Nearly half of the Latino and African American students who should have graduated from California high schools in 2002 failed to complete their education, according to a Harvard University report released Wednesday.
In the Los Angeles Unified School District, the situation was even worse, with just 39% of Latinos and 47% of African Americans graduating, compared with 67% of whites and 77% of Asians.
The report concluded that the public remains largely unaware of the true extent of the problem because the state uses “misleading and inaccurate” methods to report dropout and graduation rates.
The California Department of Education reported that 87% of students graduated in 2002, but researchers pegged the rate at just 71%. Nationally, about 68% of students graduate on time, according to the analysis.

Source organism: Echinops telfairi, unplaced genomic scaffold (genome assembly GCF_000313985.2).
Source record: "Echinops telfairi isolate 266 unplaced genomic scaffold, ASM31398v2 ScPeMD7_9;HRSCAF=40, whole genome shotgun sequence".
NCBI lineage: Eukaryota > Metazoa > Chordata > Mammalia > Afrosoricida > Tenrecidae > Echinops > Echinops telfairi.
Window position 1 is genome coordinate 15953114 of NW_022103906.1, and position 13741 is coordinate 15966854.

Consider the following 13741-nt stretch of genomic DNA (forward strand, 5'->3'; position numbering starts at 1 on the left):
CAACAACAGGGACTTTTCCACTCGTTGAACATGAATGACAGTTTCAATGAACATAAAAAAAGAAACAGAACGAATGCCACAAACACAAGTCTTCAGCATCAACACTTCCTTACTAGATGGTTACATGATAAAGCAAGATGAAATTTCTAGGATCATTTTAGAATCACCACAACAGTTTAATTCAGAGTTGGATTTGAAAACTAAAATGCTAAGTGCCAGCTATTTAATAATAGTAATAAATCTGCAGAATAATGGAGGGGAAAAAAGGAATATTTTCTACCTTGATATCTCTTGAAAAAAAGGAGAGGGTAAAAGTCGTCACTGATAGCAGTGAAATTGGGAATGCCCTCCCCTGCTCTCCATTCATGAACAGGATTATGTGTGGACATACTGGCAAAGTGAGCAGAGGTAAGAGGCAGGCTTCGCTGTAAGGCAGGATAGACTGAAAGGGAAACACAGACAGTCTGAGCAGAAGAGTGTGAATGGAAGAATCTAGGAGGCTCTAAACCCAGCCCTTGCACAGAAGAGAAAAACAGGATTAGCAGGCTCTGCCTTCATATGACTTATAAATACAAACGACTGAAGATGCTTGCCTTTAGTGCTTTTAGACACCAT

The troubling graduation rates are most alarming in minority communities, where students are more likely to attend what researchers call “dropout factories.”
The exodus of tens of thousands of students before 12th grade is exacting significant social and economic costs through higher unemployment, increased crime and billions of dollars in lost revenue, according to the report by researchers from Harvard, Johns Hopkins, UCLA and UC Santa Barbara, among others.